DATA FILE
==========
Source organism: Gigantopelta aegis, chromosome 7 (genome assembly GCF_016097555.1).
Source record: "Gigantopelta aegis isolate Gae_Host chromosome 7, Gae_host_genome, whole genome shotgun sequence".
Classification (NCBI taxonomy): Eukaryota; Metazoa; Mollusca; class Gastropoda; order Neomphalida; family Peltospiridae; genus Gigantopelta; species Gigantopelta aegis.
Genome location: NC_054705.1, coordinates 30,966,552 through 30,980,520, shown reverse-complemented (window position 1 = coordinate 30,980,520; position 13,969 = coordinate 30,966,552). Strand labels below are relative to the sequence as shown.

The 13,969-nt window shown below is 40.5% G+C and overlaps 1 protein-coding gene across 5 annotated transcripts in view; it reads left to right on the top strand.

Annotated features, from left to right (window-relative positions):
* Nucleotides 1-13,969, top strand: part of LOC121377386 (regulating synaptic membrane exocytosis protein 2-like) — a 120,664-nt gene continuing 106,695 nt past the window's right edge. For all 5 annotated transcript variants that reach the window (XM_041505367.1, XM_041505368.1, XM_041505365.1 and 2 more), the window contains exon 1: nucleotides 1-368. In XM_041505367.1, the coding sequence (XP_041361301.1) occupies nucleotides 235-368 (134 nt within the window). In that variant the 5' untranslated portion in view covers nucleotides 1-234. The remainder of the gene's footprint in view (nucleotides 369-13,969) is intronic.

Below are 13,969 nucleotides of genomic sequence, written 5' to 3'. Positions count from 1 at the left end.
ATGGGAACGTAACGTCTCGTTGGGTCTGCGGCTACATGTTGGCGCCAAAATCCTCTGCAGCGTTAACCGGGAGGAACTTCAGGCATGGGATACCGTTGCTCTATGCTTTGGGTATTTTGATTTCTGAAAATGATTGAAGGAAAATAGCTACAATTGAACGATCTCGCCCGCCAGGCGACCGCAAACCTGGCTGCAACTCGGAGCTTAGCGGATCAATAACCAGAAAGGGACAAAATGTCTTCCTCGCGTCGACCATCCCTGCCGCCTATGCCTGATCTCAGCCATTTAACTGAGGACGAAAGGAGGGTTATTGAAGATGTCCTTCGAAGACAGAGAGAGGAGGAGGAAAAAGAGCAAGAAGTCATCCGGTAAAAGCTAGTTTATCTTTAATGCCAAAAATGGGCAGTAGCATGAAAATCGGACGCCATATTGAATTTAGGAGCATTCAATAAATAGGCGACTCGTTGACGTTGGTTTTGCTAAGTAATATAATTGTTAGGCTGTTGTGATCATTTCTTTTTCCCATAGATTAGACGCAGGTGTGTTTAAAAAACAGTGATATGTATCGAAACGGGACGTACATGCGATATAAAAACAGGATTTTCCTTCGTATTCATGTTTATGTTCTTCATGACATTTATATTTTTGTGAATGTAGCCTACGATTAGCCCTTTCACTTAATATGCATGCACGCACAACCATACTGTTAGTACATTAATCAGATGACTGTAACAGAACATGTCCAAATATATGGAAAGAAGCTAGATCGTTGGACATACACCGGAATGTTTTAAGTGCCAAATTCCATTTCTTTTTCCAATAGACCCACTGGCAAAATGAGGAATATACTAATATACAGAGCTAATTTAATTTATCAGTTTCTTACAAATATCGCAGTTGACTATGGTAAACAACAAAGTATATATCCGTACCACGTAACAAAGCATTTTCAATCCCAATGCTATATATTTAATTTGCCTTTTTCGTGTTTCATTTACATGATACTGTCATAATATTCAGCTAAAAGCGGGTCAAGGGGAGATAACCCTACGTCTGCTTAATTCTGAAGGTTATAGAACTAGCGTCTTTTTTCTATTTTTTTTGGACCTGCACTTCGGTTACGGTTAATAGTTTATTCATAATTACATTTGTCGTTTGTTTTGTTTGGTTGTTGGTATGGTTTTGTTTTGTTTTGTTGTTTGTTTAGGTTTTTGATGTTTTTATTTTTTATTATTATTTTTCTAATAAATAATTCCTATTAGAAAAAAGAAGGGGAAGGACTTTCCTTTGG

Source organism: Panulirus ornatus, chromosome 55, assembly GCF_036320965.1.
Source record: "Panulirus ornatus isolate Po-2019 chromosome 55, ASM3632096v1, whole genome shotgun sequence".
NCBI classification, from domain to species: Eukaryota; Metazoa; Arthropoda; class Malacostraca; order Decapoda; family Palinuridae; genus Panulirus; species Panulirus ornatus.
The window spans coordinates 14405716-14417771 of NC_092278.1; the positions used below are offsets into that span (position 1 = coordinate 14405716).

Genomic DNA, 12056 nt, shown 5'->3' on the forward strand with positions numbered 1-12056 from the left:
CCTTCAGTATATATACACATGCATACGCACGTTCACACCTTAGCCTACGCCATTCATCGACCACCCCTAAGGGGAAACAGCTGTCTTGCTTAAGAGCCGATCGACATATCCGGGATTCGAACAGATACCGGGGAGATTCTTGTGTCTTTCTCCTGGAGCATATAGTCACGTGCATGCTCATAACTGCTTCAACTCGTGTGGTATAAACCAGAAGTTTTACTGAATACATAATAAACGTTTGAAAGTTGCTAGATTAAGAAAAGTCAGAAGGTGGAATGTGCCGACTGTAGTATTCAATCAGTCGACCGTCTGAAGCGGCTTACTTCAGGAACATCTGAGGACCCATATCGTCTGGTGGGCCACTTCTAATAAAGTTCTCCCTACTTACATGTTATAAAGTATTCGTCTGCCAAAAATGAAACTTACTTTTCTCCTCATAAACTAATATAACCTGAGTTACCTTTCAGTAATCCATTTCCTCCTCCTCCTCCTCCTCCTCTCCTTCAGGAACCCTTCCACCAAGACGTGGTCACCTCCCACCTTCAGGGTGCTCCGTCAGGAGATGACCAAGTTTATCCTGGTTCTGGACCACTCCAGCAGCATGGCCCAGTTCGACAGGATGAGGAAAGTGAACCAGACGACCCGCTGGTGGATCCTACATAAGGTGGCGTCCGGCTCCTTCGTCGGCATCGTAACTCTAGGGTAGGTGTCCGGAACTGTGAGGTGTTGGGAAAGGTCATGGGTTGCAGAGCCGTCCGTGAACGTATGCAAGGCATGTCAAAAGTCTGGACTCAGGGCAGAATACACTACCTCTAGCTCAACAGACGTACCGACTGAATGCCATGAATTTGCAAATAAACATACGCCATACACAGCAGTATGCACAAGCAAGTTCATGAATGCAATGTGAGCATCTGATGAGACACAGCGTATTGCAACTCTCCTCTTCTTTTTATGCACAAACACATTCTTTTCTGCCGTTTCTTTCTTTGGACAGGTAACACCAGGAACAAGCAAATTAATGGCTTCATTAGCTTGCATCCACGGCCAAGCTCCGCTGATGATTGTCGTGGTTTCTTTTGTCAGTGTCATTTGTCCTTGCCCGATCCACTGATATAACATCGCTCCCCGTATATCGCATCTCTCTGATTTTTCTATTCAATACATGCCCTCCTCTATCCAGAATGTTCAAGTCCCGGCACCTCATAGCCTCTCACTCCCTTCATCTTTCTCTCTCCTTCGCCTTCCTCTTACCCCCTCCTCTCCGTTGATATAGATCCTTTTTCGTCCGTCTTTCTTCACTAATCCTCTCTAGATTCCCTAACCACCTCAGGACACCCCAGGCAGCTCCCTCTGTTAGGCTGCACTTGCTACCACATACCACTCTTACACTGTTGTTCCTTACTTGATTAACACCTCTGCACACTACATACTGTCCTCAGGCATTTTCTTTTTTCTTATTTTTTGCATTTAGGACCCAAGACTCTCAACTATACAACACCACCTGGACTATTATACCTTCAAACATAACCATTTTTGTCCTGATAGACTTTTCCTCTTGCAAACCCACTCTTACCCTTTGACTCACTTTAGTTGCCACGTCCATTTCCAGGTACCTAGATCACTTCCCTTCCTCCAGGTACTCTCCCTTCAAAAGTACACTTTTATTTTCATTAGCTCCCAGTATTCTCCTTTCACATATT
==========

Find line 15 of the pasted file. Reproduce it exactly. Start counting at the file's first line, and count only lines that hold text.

CCTTCAGTATATATACACATGCATACGCACGTTCACACCTTAGCCTACGCCATTCATCGACCACCCCTAAGGGGAAACAGCTGTCTTGCTTAAGAGCCGATCGACATATCCGGGATTCGAACAGATACCGGGGAGATTCTTGTGTCTTTCTCCTGGAGCATATAGTCACGTGCATGCTCATAACTGCTTCAACTCGTGTGGTATAAACCAGAAGTTTTACTGAATACATAATAAACGTTTGAAAGTTGCTAGATTAAGAAAAGTCAGAAGGTGGAATGTGCCGACTGTAGTATTCAATCAGTCGACCGTCTGAAGCGGCTTACTTCAGGAACATCTGAGGACCCATATCGTCTGGTGGGCCACTTCTAATAAAGTTCTCCCTACTTACATGTTATAAAGTATTCGTCTGCCAAAAATGAAACTTACTTTTCTCCTCATAAACTAATATAACCTGAGTTACCTTTCAGTAATCCATTTCCTCCTCCTCCTCCTCCTCCTCTCCTTCAGGAACCCTTCCACCAAGACGTGGTCACCTCCCACCTTCAGGGTGCTCCGTCAGGAGATGACCAAGTTTATCCTGGTTCTGGACCACTCCAGCAGCATGGCCCAGTTCGACAGGATGAGGAAAGTGAACCAGACGACCCGCTGGTGGATCCTACATAAGGTGGCGTCCGGCTCCTTCGTCGGCATCGTAACTCTAGGGTAGGTGTCCGGAACTGTGAGGTGTTGGGAAAGGTCATGGGTTGCAGAGCCGTCCGTGAACGTATGCAAGGCATGTCAAAAGTCTGGACTCAGGGCAGAATACACTACCTCTAGCTCAACAGACGTACCGACTGAATGCCATGAATTTGCAAATAAACATACGCCATACACAGCAGTATGCACAAGCAAGTTCATGAATGCAATGTGAGCATCTGATGAGACACAGCGTATTGCAACTCTCCTCTTCTTTTTATGCACAAACACATTCTTTTCTGCCGTTTCTTTCTTTGGACAGGTAACACCAGGAACAAGCAAATTAATGGCTTCATTAGCTTGCATCCACGGCCAAGCTCCGCTGATGATTGTCGTGGTTTCTTTTGTCAGTGTCATTTGTCCTTGCCCGATCCACTGATATAACATCGCTCCCCGTATATCGCATCTCTCTGATTTTTCTATTCAATACATGCCCTCCTCTATCCAGAATGTTCAAGTCCCGGCACCTCATAGCCTCTCACTCCCTTCATCTTTCTCTCTCCTTCGCCTTCCTCTTACCCCCTCCTCTCCGTTGATATAGATCCTTTTTCGTCCGTCTTTCTTCACTAATCCTCTCTAGATTCCCTAACCACCTCAGGACACCCCAGGCAGCTCCCTCTGTTAGGCTGCACTTGCTACCACATACCACTCTTACACTGTTGTTCCTTACTTGATTAACACCTCTGCACACTACATACTGTCCTCAGGCATTTTCTTTTTTCTTATTTTTTGCATTTAGGACCCAAGACTCTCAACTATACAACACCACCTGGACTATTATACCTTCAAACATAACCATTTTTGTCCTGATAGACTTTTCCTCTTGCAAACCCACTCTTACCCTTTGACTCACTTTAGTTGCCACGTCCATTTCCAGGTACCTAGATCACTTCCCTTCCTCCAGGTACTCTCCCTTCAAAAGTACACTTTTATTTTCATTAGCTCCCAGTATTCTCCTTTCACATATT